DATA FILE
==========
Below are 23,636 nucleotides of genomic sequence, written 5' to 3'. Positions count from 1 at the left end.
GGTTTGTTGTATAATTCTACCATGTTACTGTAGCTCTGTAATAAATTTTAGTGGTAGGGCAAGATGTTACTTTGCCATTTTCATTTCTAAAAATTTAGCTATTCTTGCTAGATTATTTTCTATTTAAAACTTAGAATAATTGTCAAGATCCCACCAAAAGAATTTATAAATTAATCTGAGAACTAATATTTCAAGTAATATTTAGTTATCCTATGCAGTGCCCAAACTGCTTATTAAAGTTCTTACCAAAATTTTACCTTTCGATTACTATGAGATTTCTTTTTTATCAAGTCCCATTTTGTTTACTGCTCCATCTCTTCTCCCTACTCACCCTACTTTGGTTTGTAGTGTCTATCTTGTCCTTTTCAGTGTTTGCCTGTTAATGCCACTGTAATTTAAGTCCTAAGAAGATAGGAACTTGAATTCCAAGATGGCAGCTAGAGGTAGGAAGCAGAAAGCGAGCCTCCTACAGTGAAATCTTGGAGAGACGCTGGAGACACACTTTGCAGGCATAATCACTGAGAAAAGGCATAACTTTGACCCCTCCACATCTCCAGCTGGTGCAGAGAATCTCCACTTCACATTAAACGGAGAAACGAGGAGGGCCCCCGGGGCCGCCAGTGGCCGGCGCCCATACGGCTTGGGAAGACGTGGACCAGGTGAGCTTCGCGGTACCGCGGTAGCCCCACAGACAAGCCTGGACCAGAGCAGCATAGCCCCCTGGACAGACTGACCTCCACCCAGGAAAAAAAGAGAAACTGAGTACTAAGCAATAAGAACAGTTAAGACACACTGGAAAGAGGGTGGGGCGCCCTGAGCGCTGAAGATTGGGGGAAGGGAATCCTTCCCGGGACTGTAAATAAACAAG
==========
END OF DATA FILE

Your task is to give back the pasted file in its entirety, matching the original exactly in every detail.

Below are 23,636 nucleotides of genomic sequence, written 5' to 3'. Positions count from 1 at the left end.
GGTTTGTTGTATAATTCTACCATGTTACTGTAGCTCTGTAATAAATTTTAGTGGTAGGGCAAGATGTTACTTTGCCATTTTCATTTCTAAAAATTTAGCTATTCTTGCTAGATTATTTTCTATTTAAAACTTAGAATAATTGTCAAGATCCCACCAAAAGAATTTATAAATTAATCTGAGAACTAATATTTCAAGTAATATTTAGTTATCCTATGCAGTGCCCAAACTGCTTATTAAAGTTCTTACCAAAATTTTACCTTTCGATTACTATGAGATTTCTTTTTTATCAAGTCCCATTTTGTTTACTGCTCCATCTCTTCTCCCTACTCACCCTACTTTGGTTTGTAGTGTCTATCTTGTCCTTTTCAGTGTTTGCCTGTTAATGCCACTGTAATTTAAGTCCTAAGAAGATAGGAACTTGAATTCCAAGATGGCAGCTAGAGGTAGGAAGCAGAAAGCGAGCCTCCTACAGTGAAATCTTGGAGAGACGCTGGAGACACACTTTGCAGGCATAATCACTGAGAAAAGGCATAACTTTGACCCCTCCACATCTCCAGCTGGTGCAGAGAATCTCCACTTCACATTAAACGGAGAAACGAGGAGGGCCCCCGGGGCCGCCAGTGGCCGGCGCCCATACGGCTTGGGAAGACGTGGACCAGGTGAGCTTCGCGGTACCGCGGTAGCCCCACAGACAAGCCTGGACCAGAGCAGCATAGCCCCCTGGACAGACTGACCTCCACCCAGGAAAAAAAGAGAAACTGAGTACTAAGCAATAAGAACAGTTAAGACACACTGGAAAGAGGGTGGGGCGCCCTGAGCGCTGAAGATTGGGGGAAGGGAATCCTTCCCGGGACTGTAAATAAACAAG